‘Poetry is what was lost in Trans (mission)’ argues Kwame. Here, the poet takes the listener on a roll across various mediums of communications-radio, newspaper, TV, internet and social media – and quizzes if the listener will treat poetry with the same likeness as the listed media platforms?
‘If I was the news paper for a day, what will my headline say? Would you long to look at my limbs? Will they be lacerated by a labyrinth of lines for the liberated minds? Will the lips of my conscience disclose the contents they don’t display?’ he questions.
Trans(mission) has depth. It tickles the senses of the listener and makes a claim for poetry to be treated with respect and love for it’s that which speaks truth. ‘Would you buy me from book stands/ Would you book plans to snatch me from hawkers hands when the traffic hit green?’
Mind Cast (performed by Crystal Tetteh and Kanal) is a reminder to humanity of their magnificence and power of positivism and human achievement ‘You’re a destiny maker/Your mind is above the clouds/Thoughts elevator/Your white eyes sees the bright future/On a star trek travelling the mind is a star ship/Rality dreamer creates the morning..’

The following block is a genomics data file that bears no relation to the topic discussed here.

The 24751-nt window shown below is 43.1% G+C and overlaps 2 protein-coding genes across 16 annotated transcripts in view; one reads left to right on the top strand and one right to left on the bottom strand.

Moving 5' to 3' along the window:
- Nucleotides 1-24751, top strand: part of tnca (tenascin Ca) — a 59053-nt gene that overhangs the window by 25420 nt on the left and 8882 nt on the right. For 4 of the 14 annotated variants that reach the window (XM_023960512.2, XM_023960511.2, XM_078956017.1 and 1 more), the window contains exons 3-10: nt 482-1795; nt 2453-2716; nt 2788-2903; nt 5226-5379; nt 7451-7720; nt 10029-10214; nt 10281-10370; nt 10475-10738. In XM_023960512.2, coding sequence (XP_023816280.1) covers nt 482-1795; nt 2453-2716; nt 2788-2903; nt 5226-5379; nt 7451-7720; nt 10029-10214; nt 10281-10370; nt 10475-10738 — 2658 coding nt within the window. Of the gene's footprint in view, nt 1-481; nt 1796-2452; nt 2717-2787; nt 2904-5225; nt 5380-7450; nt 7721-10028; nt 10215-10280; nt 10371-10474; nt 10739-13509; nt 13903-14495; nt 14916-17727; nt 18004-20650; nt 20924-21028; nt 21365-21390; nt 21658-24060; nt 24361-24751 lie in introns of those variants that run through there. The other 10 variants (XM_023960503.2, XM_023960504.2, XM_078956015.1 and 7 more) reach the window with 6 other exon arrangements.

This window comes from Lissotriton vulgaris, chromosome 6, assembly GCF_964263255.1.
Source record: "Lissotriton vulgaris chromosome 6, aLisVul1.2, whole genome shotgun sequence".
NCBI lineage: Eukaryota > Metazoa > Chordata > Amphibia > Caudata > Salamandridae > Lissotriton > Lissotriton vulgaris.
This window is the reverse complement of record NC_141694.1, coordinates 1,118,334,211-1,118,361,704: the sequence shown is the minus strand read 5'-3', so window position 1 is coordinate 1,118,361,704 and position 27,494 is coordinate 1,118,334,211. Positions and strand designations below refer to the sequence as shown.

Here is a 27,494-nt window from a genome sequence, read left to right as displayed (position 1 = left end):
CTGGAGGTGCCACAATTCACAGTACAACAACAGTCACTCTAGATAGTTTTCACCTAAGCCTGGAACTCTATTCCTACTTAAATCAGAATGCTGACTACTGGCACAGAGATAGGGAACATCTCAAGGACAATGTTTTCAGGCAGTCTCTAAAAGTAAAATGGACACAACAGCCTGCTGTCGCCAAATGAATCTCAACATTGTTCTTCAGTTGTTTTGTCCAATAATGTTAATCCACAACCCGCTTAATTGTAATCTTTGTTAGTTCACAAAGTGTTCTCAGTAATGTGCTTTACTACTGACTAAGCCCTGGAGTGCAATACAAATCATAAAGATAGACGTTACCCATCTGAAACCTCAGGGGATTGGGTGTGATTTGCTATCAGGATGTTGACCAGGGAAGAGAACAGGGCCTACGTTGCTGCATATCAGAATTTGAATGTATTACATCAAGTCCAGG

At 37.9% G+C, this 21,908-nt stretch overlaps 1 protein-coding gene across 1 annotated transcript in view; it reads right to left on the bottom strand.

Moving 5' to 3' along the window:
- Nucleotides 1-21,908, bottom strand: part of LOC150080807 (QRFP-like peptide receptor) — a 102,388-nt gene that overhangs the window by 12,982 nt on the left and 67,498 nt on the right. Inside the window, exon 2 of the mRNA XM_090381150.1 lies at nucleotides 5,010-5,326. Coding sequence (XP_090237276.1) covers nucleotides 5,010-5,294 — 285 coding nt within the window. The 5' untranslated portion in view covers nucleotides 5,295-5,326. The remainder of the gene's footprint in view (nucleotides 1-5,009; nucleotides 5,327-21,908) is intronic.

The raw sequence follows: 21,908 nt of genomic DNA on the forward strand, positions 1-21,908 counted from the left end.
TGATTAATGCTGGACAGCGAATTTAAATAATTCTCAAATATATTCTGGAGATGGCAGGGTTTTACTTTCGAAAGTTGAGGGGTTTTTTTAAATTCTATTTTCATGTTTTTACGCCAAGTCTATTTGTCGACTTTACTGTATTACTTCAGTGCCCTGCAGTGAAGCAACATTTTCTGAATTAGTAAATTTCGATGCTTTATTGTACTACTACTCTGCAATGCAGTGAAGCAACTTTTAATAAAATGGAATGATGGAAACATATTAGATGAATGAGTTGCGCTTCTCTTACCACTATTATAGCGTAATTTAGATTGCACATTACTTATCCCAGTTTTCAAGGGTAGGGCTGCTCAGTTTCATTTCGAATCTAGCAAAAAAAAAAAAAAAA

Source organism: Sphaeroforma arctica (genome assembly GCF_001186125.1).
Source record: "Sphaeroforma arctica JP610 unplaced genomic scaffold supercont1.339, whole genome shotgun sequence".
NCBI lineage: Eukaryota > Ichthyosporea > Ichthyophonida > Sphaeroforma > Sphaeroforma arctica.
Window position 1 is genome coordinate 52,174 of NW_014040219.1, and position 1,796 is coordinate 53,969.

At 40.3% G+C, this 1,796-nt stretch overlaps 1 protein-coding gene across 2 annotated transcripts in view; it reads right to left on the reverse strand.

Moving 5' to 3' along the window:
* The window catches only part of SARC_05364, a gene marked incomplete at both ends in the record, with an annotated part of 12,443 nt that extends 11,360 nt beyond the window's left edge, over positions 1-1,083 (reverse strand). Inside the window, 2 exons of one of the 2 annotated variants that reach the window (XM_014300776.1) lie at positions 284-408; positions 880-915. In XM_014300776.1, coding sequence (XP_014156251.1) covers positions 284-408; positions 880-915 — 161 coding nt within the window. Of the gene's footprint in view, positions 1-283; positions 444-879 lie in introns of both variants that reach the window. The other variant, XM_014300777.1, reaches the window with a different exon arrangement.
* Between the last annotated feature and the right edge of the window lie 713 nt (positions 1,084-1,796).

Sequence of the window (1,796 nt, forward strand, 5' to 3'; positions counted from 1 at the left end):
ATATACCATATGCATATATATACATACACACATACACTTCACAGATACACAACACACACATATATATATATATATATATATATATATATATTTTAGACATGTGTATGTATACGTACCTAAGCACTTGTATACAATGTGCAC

Kanal, a rapper, trying out spoken word didn’t disappoint. He blended with Miss. Crystal (who sang and spoke) exceptionally well. My only regret is the poem is too short.
The concept of being a ‘Product of Ones Environment’ aptly captured on ‘We Don’t Fear Huu’ by reggae, poet and beat box sensation Jahwi. He cascade over the hustling life in the ghetto whiles hoping to make the best of life. Jahwi gave an insight into ghetto life, something most people could relate to.
The solidity of the album lies in its excellent production, themes tackles and limited number of featured poets, something Vocal Portrait 1 lacked to some degree. Some of the pieces on Vocal Portrait 1 was rushed through as to beat deadline. Again, the limited number of tracks (16 in all) doesn’t make the listener weary, something Vocal Portrait 1 (20 tracks) overlooked.
The only criticism I have about the album is that the listener will be left to wonder if indeed, Vocal Portrait is Kwame Write’s handiwork because he’s virtually ‘absent’ on the album. He featured on only 3 tracks (2 full tracks and featuring on 1) out of 16. One could understand his objective; to create and offer platform for his fellow poets to sell to a wider public their craft, he could have been more prominent on this album.
The likes of Kodjo Deynoo, Nii Ayi Solomon, Lauren Goodwin, Afurakan, Sedi, Sallar and Eden all featured on the project.
“This is for those who were born artists
This is for those who seek to define what arts is
This is for those who dead before their arts lived
This is for those with necessary revolution on their minds, their hands and hearts’
Kwame Write tells us for whom the album is created for on the In(true)duction. It is for this crop of people that Vocal Portrait 2 dedicated to.
VOCAL PORTRAIT 2 IS OUT. Contact Kwame Write (@kwamewrite OR firstname.lastname@example.org) for more information